Sleep is a good thing. Who doesn’t like sleep? Who wouldn’t want just a few more minutes of it? As a parent of two young children, I know I do. When my kids don’t get the sleep they need, their attitude changes. Their irritability goes up. In one sense sleep helps keep things in the right balance. Spiritually speaking, sleep helps keep things in perspective.
Pride, a fundamental part of our human experience, tells us how important we are. We begin to see ourselves not as we ought, as equals with the rest of our human brothers and sisters. We find our gifts and talents a little better than someone else’s. I’m familiar with pride, and I’m willing to bet anyone who reads this is too. What does this have to do with sleep?
At least two things happen when we sleep that, I believe, are good for us spiritually. Admittedly, I’m assuming we are looking at our lives beyond the level of mere physicality, but the higher levels of our lives. In my opinion everything is spiritual, not just the nice church services we attend or quite time we practice. As Lewis once said, fundamentally we are souls with a body, not physical bodies that have souls. Our souls will live on. So, what are those good things that happen when we sleep?
First, we admit and realize we are incapable of doing all things. We are not invincible. Sleep reminds us of our need for rest and our bodies’ inability to accomplish every task we assign it. In other words, we are limited. But, this is a good thing. We need to be reminded that despite our most sincere of opinions, we are limited. We can only do so much.
Second, we (and here I’m referring to our own consciousness) are not as necessary as we think. When I drift into the boundless dream world, all that is necessary to keep me alive keeps on doing its’ thing while I’m oblivious to it. I keep breathing. My heart keeps beating. Wounds are healing. All this happens while I (conscious self) am doing nothing. What’s different than the day time? Not much. Only when we are awake we are conscious of all that is happening around us. When we sleep, we are no longer conscious of what’s happening, yet, it still does. Again, I want this reality to teach me humility in that I’m not in as much control of life as I’d like to think. I cannot think and make my heart stop, or my lungs cease completely. To do those things, I would need outside help.Essentially, I’m trying to say that I don’t even keep myself alive!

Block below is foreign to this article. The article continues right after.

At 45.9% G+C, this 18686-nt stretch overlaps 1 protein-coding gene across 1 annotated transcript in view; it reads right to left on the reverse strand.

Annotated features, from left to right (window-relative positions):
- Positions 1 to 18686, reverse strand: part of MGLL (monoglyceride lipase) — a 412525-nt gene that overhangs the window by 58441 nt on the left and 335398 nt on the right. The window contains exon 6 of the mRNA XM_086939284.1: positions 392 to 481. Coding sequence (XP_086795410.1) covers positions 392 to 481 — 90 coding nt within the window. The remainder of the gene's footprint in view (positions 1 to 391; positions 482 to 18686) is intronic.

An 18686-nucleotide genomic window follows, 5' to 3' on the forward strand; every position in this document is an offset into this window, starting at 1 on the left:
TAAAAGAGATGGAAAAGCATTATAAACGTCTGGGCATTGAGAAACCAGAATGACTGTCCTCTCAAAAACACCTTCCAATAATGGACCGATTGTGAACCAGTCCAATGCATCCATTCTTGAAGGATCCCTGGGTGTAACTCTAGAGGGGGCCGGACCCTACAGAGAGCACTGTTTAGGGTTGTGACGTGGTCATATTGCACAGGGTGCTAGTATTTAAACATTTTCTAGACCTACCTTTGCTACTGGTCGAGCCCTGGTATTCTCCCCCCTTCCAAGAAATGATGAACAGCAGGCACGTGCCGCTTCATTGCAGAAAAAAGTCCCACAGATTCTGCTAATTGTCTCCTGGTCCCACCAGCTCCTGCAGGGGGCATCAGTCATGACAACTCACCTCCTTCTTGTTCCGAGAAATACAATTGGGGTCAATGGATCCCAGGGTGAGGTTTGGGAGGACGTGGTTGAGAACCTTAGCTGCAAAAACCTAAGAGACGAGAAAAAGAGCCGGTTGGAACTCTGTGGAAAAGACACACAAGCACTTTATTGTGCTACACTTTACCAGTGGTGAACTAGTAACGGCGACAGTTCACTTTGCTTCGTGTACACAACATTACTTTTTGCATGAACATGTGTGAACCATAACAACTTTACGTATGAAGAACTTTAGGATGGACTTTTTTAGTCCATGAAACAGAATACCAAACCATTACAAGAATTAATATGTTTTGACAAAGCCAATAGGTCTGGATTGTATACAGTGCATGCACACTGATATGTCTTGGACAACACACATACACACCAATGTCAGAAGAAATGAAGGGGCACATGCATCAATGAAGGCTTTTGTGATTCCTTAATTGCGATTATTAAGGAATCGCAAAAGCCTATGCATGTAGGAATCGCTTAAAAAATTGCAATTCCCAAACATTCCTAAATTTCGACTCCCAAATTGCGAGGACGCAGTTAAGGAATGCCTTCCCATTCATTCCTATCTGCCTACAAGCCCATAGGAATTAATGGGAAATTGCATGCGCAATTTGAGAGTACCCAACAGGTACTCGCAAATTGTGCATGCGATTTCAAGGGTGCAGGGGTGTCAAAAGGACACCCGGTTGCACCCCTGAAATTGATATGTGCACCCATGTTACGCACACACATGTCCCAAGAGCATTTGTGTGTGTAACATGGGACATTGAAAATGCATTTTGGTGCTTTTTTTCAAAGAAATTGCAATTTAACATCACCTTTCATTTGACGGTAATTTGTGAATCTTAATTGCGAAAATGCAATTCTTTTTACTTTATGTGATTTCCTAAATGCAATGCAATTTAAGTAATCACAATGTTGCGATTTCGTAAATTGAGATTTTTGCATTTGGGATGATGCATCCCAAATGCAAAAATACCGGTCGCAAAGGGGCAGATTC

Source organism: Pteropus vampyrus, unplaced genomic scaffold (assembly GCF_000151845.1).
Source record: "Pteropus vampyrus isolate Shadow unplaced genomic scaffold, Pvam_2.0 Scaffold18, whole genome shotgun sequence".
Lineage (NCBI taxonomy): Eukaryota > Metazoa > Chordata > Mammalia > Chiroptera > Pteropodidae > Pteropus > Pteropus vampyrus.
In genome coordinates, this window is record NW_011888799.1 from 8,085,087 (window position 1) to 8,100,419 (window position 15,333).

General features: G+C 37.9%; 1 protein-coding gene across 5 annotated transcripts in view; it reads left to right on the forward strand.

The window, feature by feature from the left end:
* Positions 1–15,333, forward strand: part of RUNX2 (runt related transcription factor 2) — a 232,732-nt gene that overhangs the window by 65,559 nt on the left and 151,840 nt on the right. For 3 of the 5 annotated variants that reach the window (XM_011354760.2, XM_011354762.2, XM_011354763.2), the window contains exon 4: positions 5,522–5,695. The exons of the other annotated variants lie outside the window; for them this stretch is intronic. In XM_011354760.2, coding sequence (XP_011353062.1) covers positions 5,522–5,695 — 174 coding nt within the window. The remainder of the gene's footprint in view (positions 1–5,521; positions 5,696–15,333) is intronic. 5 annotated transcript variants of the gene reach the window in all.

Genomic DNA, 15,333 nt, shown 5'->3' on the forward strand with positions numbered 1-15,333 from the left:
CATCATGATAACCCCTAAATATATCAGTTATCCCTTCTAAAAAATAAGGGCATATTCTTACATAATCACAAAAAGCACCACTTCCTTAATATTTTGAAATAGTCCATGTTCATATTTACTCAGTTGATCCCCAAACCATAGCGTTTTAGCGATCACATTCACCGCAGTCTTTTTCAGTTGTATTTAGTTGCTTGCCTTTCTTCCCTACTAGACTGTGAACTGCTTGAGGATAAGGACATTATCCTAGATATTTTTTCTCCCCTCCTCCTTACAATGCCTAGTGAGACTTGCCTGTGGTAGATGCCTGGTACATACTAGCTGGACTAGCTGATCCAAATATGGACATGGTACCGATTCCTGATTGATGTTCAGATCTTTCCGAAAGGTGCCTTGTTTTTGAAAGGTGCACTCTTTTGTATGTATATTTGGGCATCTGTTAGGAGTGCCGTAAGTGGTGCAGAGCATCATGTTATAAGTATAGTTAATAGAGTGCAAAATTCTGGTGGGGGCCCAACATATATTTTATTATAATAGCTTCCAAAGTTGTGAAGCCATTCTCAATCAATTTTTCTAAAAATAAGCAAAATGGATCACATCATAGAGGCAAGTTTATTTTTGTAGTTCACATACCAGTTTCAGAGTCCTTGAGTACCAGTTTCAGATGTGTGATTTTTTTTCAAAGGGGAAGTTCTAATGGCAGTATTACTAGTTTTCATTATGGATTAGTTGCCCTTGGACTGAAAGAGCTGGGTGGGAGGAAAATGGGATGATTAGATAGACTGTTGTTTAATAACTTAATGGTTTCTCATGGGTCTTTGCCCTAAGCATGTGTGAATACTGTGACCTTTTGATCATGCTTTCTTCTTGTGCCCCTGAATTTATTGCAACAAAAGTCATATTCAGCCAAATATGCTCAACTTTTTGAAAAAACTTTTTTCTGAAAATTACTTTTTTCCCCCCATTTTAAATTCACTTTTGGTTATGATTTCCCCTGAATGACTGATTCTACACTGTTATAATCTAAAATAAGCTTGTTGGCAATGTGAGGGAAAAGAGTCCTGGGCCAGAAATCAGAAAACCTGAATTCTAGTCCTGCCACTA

The Psalmist writes (Ps 3:5):
I lie down and sleep;
I wake again, because the Lord sustains me.
Lying down, sleeping, and waking are essentially not my own doing. They are the Lord’s. I’m ultimately living under the sovereignty of God. While I think I’m all-powerful, a time will come, and probably with the next 20 hours, where I will do something which will tell me plainly that I’m not. I’ll go to bed.
May we see the lessons about reality all around us, even in the most mundane of things.